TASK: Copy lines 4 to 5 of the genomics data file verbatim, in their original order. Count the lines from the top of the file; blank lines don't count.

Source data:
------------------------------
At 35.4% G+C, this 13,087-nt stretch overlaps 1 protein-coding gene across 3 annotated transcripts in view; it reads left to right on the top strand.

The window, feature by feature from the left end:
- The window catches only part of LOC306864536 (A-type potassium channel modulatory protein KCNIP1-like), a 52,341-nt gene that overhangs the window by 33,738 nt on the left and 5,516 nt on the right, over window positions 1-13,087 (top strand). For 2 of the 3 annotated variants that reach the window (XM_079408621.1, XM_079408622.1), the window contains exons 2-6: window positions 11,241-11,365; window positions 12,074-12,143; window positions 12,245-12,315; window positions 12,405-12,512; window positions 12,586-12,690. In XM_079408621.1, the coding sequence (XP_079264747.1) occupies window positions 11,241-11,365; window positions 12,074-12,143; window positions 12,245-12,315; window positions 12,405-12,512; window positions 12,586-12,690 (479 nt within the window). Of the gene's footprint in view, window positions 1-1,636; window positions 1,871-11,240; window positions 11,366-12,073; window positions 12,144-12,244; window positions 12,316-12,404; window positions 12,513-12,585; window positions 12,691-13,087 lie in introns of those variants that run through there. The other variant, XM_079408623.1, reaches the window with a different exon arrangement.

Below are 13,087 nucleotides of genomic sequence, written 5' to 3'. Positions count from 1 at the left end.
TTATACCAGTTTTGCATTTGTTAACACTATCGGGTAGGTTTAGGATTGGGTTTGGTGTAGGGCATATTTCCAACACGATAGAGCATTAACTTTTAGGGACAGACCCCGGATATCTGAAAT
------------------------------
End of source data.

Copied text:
Below are 13,087 nucleotides of genomic sequence, written 5' to 3'. Positions count from 1 at the left end.
TTATACCAGTTTTGCATTTGTTAACACTATCGGGTAGGTTTAGGATTGGGTTTGGTGTAGGGCATATTTCCAACACGATAGAGCATTAACTTTTAGGGACAGACCCCGGATATCTGAAAT